Pampas deer (Ozotoceros bezoarticus), in their salad days of the past, were prevalent throughout the South American grasslands. In modern times, however, these lithe, mid-sized deer are limited to just a small handful of communities throughout their geographic scope. Pampas deer come from Uruguay, Paraguay, Brazil, Argentina and Bolivia.
About Pampas Deer
At maturity, these cervids usually weigh between 66 and 88 pounds. Fully mature height for pampas deer, taken from the shoulder, is usually anywhere from 27.5 to 29.5 inches. Fully mature length for the species is usually between 43 and 55 inches. The females tend to be just a tad smaller than the females. Apart from that, the genders are extremely close physically. Their bodies are primarily grayish-yellow, beige or light reddish-brown, although their tails, faces and upper heads are often deeper in color. Their lower portions are paler than the rest of their bodies. Pampas deer reside in tiny social units. These units hardly ever consist of more than five or six specimens.
Pampas deer are herbivores, and feed exclusively on plants. Their basic diet is made up of elements such as foliage, flowers, shoots, shrubs, twigs and grass. Grass in general is a dining preference for these fellows, and ryegrass is a specific favorite of the species. Seed heads are also part of their feeding plan. When it comes to their foraging technique, these deer are rather opportunistic creatures.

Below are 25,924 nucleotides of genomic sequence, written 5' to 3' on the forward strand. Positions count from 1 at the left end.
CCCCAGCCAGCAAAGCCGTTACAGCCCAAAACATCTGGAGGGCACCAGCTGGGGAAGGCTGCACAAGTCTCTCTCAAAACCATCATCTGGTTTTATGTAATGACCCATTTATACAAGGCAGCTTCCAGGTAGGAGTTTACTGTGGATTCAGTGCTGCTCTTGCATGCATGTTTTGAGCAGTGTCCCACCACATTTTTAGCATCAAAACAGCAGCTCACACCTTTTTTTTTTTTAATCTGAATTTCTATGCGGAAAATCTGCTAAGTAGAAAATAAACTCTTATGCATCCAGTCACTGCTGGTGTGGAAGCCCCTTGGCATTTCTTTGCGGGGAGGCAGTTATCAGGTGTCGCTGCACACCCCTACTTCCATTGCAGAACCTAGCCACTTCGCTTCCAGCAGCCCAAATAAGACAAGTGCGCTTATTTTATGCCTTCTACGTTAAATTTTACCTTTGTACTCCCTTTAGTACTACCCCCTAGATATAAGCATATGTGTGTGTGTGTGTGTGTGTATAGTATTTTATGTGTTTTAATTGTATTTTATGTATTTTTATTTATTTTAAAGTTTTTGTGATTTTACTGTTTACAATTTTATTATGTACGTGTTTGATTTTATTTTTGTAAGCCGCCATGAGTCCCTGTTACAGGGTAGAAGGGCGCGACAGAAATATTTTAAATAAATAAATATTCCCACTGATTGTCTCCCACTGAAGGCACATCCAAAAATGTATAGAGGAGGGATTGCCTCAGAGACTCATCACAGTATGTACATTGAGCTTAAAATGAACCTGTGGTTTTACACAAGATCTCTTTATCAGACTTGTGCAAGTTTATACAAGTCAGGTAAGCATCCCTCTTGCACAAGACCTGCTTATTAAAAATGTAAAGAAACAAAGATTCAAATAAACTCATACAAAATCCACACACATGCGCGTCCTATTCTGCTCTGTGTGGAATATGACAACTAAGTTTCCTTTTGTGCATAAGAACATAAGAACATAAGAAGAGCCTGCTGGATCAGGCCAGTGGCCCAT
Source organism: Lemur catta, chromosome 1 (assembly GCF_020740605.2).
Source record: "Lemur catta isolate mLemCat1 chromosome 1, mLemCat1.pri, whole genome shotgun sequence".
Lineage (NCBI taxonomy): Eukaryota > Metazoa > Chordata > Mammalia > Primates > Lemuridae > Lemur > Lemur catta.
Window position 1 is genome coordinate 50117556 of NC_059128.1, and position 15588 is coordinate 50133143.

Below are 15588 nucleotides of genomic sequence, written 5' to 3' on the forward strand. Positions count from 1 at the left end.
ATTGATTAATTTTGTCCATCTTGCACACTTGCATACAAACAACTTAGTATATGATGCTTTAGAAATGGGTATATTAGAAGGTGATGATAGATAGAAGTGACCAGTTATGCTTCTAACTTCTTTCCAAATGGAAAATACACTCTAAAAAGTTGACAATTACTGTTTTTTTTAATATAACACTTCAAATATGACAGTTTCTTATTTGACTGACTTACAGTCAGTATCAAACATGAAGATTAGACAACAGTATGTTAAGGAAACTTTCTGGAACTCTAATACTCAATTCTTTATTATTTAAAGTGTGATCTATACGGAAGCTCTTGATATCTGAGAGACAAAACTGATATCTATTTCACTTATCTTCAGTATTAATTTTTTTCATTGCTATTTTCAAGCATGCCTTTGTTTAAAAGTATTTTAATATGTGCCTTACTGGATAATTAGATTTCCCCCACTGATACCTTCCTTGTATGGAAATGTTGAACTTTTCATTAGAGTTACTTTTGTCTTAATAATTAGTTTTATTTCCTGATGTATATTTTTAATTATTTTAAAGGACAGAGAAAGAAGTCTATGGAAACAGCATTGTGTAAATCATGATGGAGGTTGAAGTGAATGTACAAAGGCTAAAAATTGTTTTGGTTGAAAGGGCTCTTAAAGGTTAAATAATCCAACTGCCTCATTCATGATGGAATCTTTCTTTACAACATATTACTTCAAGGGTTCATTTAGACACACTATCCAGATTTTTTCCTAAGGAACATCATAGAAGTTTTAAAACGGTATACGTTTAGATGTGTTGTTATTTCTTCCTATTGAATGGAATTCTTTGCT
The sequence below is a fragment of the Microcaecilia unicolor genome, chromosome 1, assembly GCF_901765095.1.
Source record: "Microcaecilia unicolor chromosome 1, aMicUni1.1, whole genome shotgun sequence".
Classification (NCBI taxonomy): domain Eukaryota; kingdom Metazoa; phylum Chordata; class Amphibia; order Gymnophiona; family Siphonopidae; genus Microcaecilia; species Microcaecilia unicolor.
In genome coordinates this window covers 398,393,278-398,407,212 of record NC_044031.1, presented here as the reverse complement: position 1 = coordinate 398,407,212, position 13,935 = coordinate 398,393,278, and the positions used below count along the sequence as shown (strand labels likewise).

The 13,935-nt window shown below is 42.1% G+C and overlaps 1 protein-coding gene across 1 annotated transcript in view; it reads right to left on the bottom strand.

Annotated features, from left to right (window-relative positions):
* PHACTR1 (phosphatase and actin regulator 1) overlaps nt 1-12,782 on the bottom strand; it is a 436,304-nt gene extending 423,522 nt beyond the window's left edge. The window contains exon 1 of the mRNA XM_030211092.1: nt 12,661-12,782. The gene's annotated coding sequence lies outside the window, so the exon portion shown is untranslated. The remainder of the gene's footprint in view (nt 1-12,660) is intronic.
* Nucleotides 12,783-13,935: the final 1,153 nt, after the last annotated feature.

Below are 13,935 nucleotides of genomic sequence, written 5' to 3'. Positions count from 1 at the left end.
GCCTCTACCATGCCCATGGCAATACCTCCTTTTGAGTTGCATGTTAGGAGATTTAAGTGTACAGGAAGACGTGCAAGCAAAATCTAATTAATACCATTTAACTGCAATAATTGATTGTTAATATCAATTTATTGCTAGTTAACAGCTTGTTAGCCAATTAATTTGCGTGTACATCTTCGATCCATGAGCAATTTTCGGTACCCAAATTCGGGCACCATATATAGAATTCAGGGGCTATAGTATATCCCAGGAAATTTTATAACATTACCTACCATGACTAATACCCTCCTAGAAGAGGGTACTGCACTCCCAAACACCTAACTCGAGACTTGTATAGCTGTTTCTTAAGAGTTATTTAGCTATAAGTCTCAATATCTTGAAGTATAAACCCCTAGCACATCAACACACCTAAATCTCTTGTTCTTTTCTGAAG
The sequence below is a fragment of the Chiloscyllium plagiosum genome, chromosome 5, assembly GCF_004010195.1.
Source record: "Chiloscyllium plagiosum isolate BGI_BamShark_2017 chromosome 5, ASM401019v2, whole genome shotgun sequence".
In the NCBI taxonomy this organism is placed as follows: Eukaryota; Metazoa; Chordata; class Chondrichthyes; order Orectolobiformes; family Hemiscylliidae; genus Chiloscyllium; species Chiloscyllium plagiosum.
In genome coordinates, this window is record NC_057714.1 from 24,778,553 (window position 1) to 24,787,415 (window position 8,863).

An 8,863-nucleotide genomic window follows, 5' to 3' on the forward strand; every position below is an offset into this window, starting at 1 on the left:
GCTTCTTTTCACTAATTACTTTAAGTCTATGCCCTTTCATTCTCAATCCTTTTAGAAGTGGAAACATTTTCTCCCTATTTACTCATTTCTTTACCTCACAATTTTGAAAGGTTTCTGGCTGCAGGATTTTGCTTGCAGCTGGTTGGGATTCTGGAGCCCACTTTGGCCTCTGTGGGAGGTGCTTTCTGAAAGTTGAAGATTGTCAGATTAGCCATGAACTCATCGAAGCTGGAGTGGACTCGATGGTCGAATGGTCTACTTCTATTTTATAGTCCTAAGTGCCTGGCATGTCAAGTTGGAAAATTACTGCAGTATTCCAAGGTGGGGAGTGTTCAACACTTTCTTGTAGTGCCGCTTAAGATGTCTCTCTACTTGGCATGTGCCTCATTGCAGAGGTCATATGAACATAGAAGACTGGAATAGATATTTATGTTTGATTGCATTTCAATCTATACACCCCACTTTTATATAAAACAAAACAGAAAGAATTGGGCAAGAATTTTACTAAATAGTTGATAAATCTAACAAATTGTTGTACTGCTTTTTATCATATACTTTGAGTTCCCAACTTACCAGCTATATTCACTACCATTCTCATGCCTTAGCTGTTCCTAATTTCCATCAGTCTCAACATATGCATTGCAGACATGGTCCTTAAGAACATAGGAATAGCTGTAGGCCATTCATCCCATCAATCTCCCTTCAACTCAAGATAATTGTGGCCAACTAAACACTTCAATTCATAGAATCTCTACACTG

Food Sources for Pampas Deer
As far as feeding goes, pampas deer are simultaneously browsers and grazers. They forage for meals in their natural environments of grasslands and scrublands. They are especially drawn to wide and airy habitats. In sections of Argentina, pampas deer sometimes even occupy salt marshes.
Population of Pampas Deer
The species is named as a "near threatened" group, population-wise, as of the 2008 analysis by the IUCN Red List of Threatened Species. Numbers for pampas deer are falling, and many factors are possible causes, including diseases contracted from farm animals, excessive hunting and minimization of their living environment due to agricultural expansion. Not only are farm animals a potential source of illness to pampas deer, they also are rivals for precious sustenance -- another big risk to the species' continued existence.
- SciELO: Feeding ecology of Ozotoceros bezoarticus
- Megafauna; Richard A. Farina, Sergio F. Vizcaino and Gerry de Iuliis
- University of Michigan Animal Diversity Web: Ozotoceros bezoarticus
- IUCN Red List of Threatened Species: Ozotoceros bezoarticus
- Collett Trust: Pampas Deer
- Deer of the World; Valerius Geist
- Endangered Wildlife and Plants of the World; Anne Hildyard
- Goodshoot/Goodshoot/Getty Images